The reason for Rudra to go for a sex change operation (rather a series of them) is not something that is well developed in the film. The question of adoption rule in the country and Rudra’s decision to take up this challenge is a bit rushed up. However this minor blemish sets up the film’s philosophical journey which is where the film makes one marvel. There are some previous examples of films in India where the creation is for and by one individual – Nayak (dir Satyajit Ray) is of Uttam Kumar’s , Mera Naam Joker is of Raj Kapoor’s to name two. These films are of these individuals only and are not generic texts of similar people. Chitrangada, like these films is not about ‘any’ gay individual. It is Rituparno’s story altogether and it doesn’t really matter how much of it is actually Ritu’s reality.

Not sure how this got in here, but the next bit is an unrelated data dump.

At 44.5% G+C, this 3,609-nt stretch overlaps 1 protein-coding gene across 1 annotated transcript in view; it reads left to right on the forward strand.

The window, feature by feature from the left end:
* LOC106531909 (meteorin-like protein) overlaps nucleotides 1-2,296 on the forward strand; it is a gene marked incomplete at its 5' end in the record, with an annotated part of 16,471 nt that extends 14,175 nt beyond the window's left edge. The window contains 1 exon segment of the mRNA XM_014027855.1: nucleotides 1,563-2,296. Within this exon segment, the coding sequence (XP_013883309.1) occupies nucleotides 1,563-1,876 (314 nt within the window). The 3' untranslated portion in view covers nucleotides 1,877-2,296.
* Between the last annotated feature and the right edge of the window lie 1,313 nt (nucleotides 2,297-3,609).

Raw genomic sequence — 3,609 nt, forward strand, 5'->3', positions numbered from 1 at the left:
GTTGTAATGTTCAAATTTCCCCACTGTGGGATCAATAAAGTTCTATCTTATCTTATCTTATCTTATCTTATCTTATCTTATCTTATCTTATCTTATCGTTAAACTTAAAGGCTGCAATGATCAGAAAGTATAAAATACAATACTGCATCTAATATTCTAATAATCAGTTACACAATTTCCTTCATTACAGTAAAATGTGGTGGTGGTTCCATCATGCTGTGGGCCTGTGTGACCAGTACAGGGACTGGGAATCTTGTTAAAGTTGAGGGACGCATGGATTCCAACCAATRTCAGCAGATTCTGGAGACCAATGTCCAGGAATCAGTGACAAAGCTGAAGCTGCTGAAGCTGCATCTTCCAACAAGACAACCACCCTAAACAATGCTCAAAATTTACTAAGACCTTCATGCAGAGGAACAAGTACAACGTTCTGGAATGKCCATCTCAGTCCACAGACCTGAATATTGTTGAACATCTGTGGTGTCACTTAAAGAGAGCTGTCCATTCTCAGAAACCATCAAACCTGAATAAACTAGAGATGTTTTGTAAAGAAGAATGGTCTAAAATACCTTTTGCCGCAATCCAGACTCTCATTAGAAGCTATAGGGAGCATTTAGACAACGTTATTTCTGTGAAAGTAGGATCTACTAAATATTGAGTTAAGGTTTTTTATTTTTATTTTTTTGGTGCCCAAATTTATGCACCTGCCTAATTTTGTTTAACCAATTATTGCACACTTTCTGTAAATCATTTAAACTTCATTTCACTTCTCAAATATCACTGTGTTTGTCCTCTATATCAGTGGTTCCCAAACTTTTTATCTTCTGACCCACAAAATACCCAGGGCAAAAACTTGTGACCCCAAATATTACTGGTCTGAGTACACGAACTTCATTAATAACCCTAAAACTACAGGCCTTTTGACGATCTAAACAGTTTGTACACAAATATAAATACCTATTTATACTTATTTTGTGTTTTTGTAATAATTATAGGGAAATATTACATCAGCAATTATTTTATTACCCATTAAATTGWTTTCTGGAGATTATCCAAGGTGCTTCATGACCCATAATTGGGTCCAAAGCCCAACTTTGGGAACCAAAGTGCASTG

Rudra talks about impermanence a few times. As time fleets, life flirts. So does the ‘wish’es. This means the initial premise of a person fighting to lead a life based on one’s own ‘wish’ is subject to scrutiny as well. This dynamism of the ‘self’ as ‘home’ in relation to the ‘world outside’ is what makes life uncertain and worth experiencing.

Rituparno Ghosh, tried to put up a slice of life topped with contradictions and anomalies – he succeeds fairly and Chitrangada will remain an important film in Indian cinema for raising the doubts, contradictions and confusions about identity – sexual and/or gender.

Amitava Nag